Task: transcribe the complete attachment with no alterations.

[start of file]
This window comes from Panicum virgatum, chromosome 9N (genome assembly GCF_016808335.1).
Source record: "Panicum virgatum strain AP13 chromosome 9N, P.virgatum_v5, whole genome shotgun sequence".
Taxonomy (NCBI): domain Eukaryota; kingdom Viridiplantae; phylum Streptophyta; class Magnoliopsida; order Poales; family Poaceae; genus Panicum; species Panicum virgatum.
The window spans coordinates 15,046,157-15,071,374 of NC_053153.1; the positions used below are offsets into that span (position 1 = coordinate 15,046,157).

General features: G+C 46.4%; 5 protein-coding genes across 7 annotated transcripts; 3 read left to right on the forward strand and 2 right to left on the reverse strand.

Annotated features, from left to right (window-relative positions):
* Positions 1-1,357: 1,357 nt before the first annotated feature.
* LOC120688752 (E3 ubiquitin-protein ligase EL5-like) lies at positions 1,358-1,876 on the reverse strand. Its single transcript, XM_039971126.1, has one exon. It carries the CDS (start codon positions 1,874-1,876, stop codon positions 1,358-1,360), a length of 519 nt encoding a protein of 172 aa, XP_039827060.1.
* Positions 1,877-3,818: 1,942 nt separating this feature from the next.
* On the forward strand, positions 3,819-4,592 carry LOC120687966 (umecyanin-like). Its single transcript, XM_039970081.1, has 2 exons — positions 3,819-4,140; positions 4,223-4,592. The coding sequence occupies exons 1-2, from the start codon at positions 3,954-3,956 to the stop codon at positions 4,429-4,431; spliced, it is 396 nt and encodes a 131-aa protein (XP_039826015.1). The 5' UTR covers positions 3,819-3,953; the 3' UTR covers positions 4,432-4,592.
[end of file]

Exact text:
This window comes from Panicum virgatum, chromosome 9N (genome assembly GCF_016808335.1).
Source record: "Panicum virgatum strain AP13 chromosome 9N, P.virgatum_v5, whole genome shotgun sequence".
Taxonomy (NCBI): domain Eukaryota; kingdom Viridiplantae; phylum Streptophyta; class Magnoliopsida; order Poales; family Poaceae; genus Panicum; species Panicum virgatum.
The window spans coordinates 15,046,157-15,071,374 of NC_053153.1; the positions used below are offsets into that span (position 1 = coordinate 15,046,157).

General features: G+C 46.4%; 5 protein-coding genes across 7 annotated transcripts; 3 read left to right on the forward strand and 2 right to left on the reverse strand.

Annotated features, from left to right (window-relative positions):
* Positions 1-1,357: 1,357 nt before the first annotated feature.
* LOC120688752 (E3 ubiquitin-protein ligase EL5-like) lies at positions 1,358-1,876 on the reverse strand. Its single transcript, XM_039971126.1, has one exon. It carries the CDS (start codon positions 1,874-1,876, stop codon positions 1,358-1,360), a length of 519 nt encoding a protein of 172 aa, XP_039827060.1.
* Positions 1,877-3,818: 1,942 nt separating this feature from the next.
* On the forward strand, positions 3,819-4,592 carry LOC120687966 (umecyanin-like). Its single transcript, XM_039970081.1, has 2 exons — positions 3,819-4,140; positions 4,223-4,592. The coding sequence occupies exons 1-2, from the start codon at positions 3,954-3,956 to the stop codon at positions 4,429-4,431; spliced, it is 396 nt and encodes a 131-aa protein (XP_039826015.1). The 5' UTR covers positions 3,819-3,953; the 3' UTR covers positions 4,432-4,592.